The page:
Building trust in digital health diagnostics

Amsterdam
12th Dec 2019
Digital healthcare technologies have become so sophisticated that in the near-future it may become possible to make diagnoses based on images taken using a phone. However, inferences and conclusions about health could be experienced as surprising and unexpected if not carefully managed. How do services like HealthyTeeth design for trust and care towards the people using the service when offering health diagnosis and analysis?
Product Context

The HealthyTeeth App allows people to upload a picture of their teeth to receive oral healthcare diagnoses and tailored advice. While the app is mainly focused on providing oral health care advice, the algorithms can accurately determine if a person is suffering or is likely to suffer from other diseases. By designing a tailored onboarding flow the app builds trust to offer a wide range of additional health information and people can choose the level to which they want to receive information.

Problem & Opportunity

When people think about their teeth, they don’t typically think about what their dental health can say about their health in more general terms. HealthyTeeth has the problem of persuading people to sign up for new health diagnosis functionality beyond the initial scope of the app. It is not directly evident to people how the analysis and inferences about their teeth could lead to conclusions about their health. Furthermore, the analysis may provide new, sensitive, and potentially unpleasant news about their health. The HealthyTeeth team focused on the sign-up experience and the ways in which they could build trust in the app right from the outset.

How might we...

... explain complex analysis leading to inferences about personal health

Design Features
Gaining trust through medical endorsement

During sign up, the app takes the time to explain that there is more to learn about health based on the analysis of your teeth. The message is supported with a logo from a trusted endorser - Ministry of Health. By collaborating and gaining approval from a health authority, like the fictional Ministry of Health, the app can communicate its trustworthiness to an audience that is not pro-actively looking for broad health information from their HealthyTeeth app.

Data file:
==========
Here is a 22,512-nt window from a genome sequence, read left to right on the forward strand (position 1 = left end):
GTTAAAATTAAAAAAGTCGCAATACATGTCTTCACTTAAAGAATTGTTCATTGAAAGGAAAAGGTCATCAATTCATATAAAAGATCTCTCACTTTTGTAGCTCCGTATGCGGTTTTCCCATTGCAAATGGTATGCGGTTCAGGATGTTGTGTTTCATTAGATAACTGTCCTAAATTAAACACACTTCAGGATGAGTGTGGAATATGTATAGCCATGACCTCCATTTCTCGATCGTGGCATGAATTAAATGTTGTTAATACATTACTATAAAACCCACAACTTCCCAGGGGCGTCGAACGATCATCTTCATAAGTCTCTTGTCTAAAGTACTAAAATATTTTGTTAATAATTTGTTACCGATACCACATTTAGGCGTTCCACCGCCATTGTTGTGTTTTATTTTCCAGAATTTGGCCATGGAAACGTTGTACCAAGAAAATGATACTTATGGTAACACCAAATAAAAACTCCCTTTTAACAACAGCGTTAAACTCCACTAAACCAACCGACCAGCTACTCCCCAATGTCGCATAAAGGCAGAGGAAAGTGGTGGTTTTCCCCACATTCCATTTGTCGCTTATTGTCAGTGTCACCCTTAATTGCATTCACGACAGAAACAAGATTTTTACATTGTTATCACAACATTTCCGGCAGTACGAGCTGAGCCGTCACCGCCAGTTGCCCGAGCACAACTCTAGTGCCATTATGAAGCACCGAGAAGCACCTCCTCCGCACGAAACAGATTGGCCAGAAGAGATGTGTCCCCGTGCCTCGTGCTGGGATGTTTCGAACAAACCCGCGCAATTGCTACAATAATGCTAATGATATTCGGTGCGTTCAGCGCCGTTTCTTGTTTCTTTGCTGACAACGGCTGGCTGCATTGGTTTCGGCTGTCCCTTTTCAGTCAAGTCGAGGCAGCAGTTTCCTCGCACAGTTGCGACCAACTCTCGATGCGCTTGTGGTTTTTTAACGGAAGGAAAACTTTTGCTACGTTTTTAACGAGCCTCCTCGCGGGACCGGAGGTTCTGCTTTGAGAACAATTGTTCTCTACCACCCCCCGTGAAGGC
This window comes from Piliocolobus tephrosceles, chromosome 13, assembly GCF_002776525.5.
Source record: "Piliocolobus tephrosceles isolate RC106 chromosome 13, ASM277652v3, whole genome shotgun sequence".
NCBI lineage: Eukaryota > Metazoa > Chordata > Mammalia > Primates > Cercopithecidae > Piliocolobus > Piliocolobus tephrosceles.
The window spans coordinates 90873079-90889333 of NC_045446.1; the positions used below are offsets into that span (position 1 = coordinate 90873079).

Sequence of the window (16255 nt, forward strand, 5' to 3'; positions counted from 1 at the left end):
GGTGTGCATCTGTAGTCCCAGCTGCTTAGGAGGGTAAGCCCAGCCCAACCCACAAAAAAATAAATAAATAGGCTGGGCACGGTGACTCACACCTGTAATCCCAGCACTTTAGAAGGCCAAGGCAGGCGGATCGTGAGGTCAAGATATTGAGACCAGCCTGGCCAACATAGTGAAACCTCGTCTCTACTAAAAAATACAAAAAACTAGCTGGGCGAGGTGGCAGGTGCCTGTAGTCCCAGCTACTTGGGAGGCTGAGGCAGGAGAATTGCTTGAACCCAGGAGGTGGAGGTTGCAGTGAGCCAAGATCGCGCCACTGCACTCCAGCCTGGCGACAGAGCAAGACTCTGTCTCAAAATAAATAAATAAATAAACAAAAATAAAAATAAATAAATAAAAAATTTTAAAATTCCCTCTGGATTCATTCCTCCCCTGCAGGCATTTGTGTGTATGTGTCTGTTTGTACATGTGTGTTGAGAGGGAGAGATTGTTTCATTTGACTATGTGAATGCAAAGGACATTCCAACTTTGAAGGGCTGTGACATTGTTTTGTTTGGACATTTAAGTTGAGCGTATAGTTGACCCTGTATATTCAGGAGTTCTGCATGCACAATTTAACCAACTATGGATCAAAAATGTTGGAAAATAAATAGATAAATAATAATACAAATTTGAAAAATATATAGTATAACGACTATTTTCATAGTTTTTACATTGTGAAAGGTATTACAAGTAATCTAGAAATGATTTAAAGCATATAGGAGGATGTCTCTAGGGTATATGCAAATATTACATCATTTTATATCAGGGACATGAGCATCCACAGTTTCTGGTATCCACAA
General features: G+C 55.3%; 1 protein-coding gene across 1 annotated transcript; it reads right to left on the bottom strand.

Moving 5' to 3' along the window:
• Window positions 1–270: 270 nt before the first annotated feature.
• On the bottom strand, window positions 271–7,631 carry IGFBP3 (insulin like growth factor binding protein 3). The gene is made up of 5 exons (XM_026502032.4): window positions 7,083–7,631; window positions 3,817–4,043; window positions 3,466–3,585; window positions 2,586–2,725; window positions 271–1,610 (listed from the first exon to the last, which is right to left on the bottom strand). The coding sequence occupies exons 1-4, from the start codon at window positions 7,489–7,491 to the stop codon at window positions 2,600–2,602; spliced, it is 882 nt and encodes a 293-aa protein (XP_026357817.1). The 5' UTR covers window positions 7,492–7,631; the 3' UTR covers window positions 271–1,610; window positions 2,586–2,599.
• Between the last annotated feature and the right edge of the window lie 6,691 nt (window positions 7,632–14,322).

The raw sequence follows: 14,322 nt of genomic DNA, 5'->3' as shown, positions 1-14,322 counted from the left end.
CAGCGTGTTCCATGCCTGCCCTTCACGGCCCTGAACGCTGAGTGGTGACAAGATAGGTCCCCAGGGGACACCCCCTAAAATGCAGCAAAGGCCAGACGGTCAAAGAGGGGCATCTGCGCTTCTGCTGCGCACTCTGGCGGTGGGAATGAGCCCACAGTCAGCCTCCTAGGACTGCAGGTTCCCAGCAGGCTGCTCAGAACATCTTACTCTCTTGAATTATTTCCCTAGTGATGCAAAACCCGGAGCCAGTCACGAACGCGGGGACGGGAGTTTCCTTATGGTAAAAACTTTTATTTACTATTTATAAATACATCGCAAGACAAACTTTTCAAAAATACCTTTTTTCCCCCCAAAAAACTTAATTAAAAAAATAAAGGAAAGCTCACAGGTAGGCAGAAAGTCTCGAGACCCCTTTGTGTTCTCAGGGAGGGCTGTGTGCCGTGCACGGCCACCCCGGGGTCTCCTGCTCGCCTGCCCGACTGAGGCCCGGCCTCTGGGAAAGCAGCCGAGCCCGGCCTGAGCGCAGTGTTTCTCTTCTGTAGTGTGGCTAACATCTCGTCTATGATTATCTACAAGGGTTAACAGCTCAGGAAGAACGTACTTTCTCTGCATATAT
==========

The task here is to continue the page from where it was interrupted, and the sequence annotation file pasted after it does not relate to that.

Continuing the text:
Asset 13
Design Features
Building trust by explaining how inferences work

Continuing during sign-up, HealthyTeeth takes the time to create a simple interactive explainer to show how the analysis of their teeth can be used to make inferences about health in general. If the person using the app is not interested, the message can be skipped.

unnamed
Design Features
Building trust by putting people in control

Continuing during sign-up, HealthyTeeth puts people in control of which topics they want to receive health information. By selecting the topics the person remains in control and will be less likely to be surprised by unwanted information about their health - especially if they already suspect a problem.

unnamed (1)
Design Features
Choose how the data is shared

Continuing during sign-up, HealthyTeeth, again takes time to explain that after an analysis takes place, a person can choose whether they want to share their data with their doctor. This way the HealthyTeeth app is embedded in the health ecosystem and results can be followed up with a doctor or health professional.

Asset 16
Next steps

In this exploration of the HealthyTeeth app it moved beyond just dental towards wider health areas. A consideration would be to ask for data initially and then clearly ask for permission to change the use of the same data at a later point in time. Additionally the explanation of the analysis could be further explored. How might we build on this concept to...

  • Provide health information and support people seeking professional medical help where needed?
  • Create engaging tools for people to experiment with the inferences that can be made about their health based on their dental information?
  • Create tools to help people manage how their sensitive data is used within a health ecosystem?